To determine this time spent, you can schedule everything you do. At the beginning of each working day, create a schedule in blocks of at least 30 minutes. In this schedule, you must define both work tasks and personal tasks.

What do other authors say about it?

In the book "Focus", Daniel Goleman argues that practice only brings you closer to perfection if it's done intelligently, that is, if the person who is practicing uses that time to make adjustments and improvements. How much attention you employ during practice is crucial.

The author Greg Mckeown of the book "Essentialism: The Disciplined Pursuit of Less", says that the multi-focus is a problem, using the same reasoning as Cal Newport. Since we can't focus on two things at once. And if you do that, it'll reduce productivity.

Finally, the book "Getting Things Done", by David Allen, shows how to manage your time in a way that increases productivity and reduces stress.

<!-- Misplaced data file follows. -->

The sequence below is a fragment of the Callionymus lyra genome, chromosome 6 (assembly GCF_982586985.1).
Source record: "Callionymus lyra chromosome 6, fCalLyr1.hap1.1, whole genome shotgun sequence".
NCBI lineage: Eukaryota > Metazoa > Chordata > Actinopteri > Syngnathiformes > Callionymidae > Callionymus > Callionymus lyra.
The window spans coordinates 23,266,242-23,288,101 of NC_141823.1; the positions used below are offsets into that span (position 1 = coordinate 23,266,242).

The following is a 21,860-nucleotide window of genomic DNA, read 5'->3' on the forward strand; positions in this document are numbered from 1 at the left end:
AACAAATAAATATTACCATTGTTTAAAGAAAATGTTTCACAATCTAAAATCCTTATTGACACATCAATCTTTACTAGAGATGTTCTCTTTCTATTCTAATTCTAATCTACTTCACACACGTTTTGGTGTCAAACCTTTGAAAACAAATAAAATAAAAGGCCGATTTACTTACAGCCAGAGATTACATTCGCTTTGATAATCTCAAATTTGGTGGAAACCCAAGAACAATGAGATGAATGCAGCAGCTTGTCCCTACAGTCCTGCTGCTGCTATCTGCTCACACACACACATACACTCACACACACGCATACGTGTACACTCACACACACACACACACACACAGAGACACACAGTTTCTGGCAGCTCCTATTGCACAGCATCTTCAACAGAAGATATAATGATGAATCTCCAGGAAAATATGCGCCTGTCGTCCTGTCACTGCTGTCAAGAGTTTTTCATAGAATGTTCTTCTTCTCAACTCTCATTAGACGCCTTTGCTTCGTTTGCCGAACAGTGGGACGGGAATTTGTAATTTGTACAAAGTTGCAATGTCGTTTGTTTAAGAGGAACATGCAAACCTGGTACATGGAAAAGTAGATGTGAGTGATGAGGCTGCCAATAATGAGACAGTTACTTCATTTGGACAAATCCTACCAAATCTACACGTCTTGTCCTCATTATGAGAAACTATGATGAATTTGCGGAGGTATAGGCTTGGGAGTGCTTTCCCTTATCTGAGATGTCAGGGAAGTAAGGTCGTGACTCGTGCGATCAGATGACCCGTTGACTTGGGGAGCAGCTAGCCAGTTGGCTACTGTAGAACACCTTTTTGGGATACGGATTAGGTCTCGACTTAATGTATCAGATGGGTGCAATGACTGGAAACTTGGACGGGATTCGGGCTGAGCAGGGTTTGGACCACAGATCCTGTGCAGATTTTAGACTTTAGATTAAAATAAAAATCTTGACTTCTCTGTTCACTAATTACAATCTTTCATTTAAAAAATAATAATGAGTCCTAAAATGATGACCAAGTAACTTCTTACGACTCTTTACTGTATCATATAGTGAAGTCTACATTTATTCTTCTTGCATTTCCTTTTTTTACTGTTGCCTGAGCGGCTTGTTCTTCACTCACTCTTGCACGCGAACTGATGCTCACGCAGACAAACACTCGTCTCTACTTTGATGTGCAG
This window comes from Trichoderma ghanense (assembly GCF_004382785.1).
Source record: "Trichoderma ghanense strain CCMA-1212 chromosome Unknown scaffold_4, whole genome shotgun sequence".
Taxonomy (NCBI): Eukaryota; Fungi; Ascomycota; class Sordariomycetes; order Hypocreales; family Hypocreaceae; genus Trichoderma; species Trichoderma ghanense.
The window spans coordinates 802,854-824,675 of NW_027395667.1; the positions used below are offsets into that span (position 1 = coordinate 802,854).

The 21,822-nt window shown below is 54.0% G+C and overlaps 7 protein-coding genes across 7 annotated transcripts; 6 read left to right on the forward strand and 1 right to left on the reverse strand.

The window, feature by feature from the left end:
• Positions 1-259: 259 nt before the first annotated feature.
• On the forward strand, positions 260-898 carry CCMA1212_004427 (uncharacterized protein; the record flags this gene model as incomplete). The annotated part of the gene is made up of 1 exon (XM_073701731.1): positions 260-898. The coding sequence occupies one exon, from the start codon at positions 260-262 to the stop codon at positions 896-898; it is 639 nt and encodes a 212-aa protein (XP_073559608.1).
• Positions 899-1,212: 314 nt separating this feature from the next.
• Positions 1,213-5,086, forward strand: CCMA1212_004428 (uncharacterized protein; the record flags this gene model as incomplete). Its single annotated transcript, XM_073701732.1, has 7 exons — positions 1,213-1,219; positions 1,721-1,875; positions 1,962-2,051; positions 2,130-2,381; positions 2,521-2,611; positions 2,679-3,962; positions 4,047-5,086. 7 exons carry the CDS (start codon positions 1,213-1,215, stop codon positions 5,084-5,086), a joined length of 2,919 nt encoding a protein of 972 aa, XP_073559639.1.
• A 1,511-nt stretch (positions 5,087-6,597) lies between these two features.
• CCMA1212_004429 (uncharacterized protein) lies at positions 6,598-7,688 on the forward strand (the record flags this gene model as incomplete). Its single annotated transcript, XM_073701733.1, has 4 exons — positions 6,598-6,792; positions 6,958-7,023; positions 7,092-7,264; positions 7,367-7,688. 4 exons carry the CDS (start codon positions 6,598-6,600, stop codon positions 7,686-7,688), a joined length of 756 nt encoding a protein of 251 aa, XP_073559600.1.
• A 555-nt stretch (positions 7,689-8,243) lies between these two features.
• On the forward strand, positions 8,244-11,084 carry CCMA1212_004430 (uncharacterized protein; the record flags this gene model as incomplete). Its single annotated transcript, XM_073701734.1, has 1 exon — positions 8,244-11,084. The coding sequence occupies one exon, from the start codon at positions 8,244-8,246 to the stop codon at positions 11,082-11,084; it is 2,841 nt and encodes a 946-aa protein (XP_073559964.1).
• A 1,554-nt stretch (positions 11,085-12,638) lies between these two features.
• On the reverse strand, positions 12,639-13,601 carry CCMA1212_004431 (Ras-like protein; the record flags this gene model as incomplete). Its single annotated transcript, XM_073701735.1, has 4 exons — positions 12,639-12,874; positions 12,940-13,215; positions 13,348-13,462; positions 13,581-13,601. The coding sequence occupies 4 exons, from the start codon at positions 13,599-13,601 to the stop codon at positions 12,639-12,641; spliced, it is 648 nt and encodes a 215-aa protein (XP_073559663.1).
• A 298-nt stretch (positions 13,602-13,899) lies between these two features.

Okay, but how can I apply this to my life?

Start by eliminating distractions and allowing your brain to concentrate on one task at a time.

Respond selectively to emails and keep in mind that you don't need to do it quickly. Also, if after taking the "30-day social networking test" you realize that they didn't make any difference to you or anyone else, eliminate them.

Finally, apply the four strategies presented here to your life, so that you can achieve a focused work.

Did you like this summary of the book "Deep Work"?

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Book 'Deep Work'